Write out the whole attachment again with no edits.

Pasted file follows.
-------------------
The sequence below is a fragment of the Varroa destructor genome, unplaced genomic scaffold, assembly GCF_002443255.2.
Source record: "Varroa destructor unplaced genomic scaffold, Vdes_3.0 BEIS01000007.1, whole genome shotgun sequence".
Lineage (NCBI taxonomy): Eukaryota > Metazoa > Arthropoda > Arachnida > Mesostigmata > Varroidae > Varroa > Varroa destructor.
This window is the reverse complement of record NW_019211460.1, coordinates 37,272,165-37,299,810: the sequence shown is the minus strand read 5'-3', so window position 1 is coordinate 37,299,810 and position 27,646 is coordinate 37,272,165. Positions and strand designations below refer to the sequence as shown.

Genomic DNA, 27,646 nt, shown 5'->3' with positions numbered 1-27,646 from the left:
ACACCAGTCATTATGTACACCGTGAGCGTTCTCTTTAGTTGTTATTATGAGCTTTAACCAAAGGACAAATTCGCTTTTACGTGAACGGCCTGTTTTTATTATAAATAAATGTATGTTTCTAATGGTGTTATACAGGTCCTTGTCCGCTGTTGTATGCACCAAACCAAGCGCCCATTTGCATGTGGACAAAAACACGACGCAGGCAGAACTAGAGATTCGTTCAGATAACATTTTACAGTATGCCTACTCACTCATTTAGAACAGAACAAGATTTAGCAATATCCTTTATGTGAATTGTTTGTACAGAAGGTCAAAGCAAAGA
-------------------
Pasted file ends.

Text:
The sequence below is a fragment of the Varroa destructor genome, unplaced genomic scaffold, assembly GCF_002443255.2.
Source record: "Varroa destructor unplaced genomic scaffold, Vdes_3.0 BEIS01000007.1, whole genome shotgun sequence".
Lineage (NCBI taxonomy): Eukaryota > Metazoa > Arthropoda > Arachnida > Mesostigmata > Varroidae > Varroa > Varroa destructor.
This window is the reverse complement of record NW_019211460.1, coordinates 37,272,165-37,299,810: the sequence shown is the minus strand read 5'-3', so window position 1 is coordinate 37,299,810 and position 27,646 is coordinate 37,272,165. Positions and strand designations below refer to the sequence as shown.

Genomic DNA, 27,646 nt, shown 5'->3' with positions numbered 1-27,646 from the left:
ACACCAGTCATTATGTACACCGTGAGCGTTCTCTTTAGTTGTTATTATGAGCTTTAACCAAAGGACAAATTCGCTTTTACGTGAACGGCCTGTTTTTATTATAAATAAATGTATGTTTCTAATGGTGTTATACAGGTCCTTGTCCGCTGTTGTATGCACCAAACCAAGCGCCCATTTGCATGTGGACAAAAACACGACGCAGGCAGAACTAGAGATTCGTTCAGATAACATTTTACAGTATGCCTACTCACTCATTTAGAACAGAACAAGATTTAGCAATATCCTTTATGTGAATTGTTTGTACAGAAGGTCAAAGCAAAGA